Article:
Let's start with the basic question I get asked all the time which is, can basic white LED shop lights be used for starting seeds and growing garden transplants. The answer is 100% yes. I have been growing with basic fluorescent, and then LED shop lights for over 20 years. I am not recommending them for full flowering, fruiting, and complete growing indoors. They are outstanding for growing garden transplants. Though possible, as I have grown Dwarf 'Tiny Tim' Tomatoes Indoors, I don't recommend using them for large scale indoor harvest growing.
You will hear people say 'lumens are for humans' and they imply the number does not mean anything for plants. Lumens is the brightness of the light. The higher the lumens value, the brighter the light. When purchasing white LED shop lights, I recommend a lumens value of 5000 or higher. The brighter the better. It is true that specialized grow lights, that focus on the color spectrum of light that plants prefer, work with a lower lumens value of 2000 to 3000.
The brighter your white LED lights are, the higher the lumens value. Brighter means you can place the lights higher, above the seed starts, and that you will get more coverage of quality growing light. That leads us to the visible spectrum of light.
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The primary colors of light are red, blue, and green. The secondary colors are magenta, cyan, and yellow. They do no mix like paint pigments. Red and blue light doesn't mix to make purple. It makes magenta. Mixing red and green light, makes yellow. The spectrum of visible light falls in the wavelength range of 400-700 nanometers.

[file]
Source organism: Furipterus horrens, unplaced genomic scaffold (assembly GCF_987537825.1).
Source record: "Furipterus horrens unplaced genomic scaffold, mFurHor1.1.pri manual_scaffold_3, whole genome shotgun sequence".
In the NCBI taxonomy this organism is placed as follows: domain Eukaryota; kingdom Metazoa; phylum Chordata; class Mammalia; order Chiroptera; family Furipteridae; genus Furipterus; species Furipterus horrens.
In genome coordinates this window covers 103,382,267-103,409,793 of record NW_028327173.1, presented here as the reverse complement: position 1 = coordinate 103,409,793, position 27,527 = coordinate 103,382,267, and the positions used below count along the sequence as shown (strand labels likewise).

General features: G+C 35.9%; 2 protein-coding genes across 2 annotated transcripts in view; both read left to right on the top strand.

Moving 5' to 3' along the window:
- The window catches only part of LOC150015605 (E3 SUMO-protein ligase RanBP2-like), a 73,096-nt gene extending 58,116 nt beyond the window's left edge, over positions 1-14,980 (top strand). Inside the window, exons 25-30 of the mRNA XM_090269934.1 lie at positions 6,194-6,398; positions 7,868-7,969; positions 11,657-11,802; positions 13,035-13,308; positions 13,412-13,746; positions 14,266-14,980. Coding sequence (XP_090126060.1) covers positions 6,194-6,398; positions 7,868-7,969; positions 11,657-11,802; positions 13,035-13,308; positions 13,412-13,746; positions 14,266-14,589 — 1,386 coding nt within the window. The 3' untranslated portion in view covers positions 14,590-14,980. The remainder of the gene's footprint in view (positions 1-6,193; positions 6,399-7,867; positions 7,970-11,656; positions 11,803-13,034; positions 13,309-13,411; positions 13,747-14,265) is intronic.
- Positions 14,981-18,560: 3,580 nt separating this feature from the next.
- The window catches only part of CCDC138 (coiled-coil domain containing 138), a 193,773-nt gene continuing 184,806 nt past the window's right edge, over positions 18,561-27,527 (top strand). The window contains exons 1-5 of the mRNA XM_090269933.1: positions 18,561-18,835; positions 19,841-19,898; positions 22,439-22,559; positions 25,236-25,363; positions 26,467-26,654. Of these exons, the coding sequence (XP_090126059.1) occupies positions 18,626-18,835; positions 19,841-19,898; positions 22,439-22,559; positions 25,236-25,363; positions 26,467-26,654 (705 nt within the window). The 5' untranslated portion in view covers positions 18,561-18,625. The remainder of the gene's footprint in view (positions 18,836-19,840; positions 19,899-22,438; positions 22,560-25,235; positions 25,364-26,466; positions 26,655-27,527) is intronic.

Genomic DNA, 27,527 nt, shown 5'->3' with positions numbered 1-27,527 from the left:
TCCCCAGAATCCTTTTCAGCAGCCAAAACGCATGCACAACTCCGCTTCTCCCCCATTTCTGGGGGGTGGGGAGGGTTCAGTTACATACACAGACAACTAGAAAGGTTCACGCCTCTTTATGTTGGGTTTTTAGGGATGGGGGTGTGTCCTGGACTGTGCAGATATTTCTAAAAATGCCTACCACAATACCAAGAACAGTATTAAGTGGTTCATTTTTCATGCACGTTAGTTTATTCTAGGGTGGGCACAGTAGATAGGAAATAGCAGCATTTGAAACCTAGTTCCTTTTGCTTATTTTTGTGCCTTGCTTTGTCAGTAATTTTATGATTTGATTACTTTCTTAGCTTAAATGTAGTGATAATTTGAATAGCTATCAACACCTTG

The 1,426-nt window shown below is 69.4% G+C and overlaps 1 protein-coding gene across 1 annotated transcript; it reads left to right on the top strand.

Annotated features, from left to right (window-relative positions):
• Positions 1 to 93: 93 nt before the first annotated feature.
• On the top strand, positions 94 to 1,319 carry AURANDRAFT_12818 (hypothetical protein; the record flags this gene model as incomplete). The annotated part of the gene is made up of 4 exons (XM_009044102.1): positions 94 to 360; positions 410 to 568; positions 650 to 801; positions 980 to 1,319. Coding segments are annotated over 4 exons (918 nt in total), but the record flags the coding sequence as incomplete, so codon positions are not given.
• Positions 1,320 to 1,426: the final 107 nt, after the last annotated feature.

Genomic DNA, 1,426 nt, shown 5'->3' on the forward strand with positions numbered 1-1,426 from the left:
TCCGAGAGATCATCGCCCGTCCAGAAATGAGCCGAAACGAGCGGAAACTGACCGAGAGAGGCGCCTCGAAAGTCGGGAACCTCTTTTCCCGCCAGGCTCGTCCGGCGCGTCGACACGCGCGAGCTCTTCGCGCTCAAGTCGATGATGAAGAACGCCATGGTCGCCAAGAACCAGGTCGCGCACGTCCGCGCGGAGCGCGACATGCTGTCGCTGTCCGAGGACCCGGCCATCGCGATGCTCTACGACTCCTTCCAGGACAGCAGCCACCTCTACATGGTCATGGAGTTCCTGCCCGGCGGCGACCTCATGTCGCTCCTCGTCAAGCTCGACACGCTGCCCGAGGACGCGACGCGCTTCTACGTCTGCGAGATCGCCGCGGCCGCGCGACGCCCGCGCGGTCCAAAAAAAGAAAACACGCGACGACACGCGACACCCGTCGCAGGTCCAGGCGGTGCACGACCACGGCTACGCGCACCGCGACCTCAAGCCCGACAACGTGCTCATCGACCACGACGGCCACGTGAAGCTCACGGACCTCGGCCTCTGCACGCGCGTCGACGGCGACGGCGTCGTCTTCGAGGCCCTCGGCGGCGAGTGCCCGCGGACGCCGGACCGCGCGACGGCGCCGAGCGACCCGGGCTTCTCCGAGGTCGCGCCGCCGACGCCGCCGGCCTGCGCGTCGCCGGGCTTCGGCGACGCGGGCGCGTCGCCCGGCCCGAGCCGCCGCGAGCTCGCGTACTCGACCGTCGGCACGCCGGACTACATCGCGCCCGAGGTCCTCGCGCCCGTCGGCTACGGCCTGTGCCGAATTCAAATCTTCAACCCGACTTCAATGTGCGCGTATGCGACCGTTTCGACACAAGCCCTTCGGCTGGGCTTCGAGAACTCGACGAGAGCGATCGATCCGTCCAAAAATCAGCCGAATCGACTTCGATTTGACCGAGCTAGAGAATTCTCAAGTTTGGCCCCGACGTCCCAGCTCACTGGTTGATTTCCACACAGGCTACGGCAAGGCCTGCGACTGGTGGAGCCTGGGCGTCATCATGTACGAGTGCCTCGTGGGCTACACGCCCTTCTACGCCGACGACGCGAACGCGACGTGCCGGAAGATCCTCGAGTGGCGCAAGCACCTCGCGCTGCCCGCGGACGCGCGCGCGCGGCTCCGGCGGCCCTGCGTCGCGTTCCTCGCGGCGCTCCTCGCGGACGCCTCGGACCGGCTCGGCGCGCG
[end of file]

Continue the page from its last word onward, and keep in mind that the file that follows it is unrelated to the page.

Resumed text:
Plants are green because they do not absorb green and yellow light. They don't use it. They reflect that wavelength back and our eyes see plants as green. Plants absorb red and blue light. That is why specialty grow lights focus on light that is red and blue. They work better but are more expensive. White light is made when the red, blue, and green colors/wavelengths are present. Mixing them all, makes white light. White LED lights have the green wavelength of visible light in it. Plant don't use that wavelength for photosynthesis. That leads us to PAR value.
Photosynthetic Active Radiation or PAR value is essentially the wavelengths of light a plant actually uses for photosynthesis. PAR values do extend beyond the visible light spectrum of 400-700 nanometers but for practical purposes it represents the amount of useable light, in the human eye spectrum, which is pretty much blue and red light. You won't find PAR value on most white LED lights because it is not relevant to the human eye. More expensive grow light systems will have this. White LEDs are valued on lumens and color temperature with the later being the Kelvin rating.
A Kelvin rating of 5100-6500K is considered day light. In brief, the higher the kelvin rating the whiter the color. I recommend a Kelvin value of 6500K when you can find it, however 5100-6500K will work. It mimics the sun and like the sun, it has blue, red, and green light. The plants will use 2/3 of that spectrum.
White LEDS are enough to grow wonderful seed starts and garden transplants. Both systems work for starting seeds and growing transplants. White LED shop lights are less expensive by a wide margin. I recommend these lights for starting plants for you garden, if you are on a budget. You can find more details on starting seeds indoors with these lights, as well as other seed starting information, by watching my 2023 Starting Seeds Indoors YouTube playlist.
Quick Tip: When buying the white LED shop lights make sure they come with an outlet plug and that they are not designed to be hardwired into the ceiling.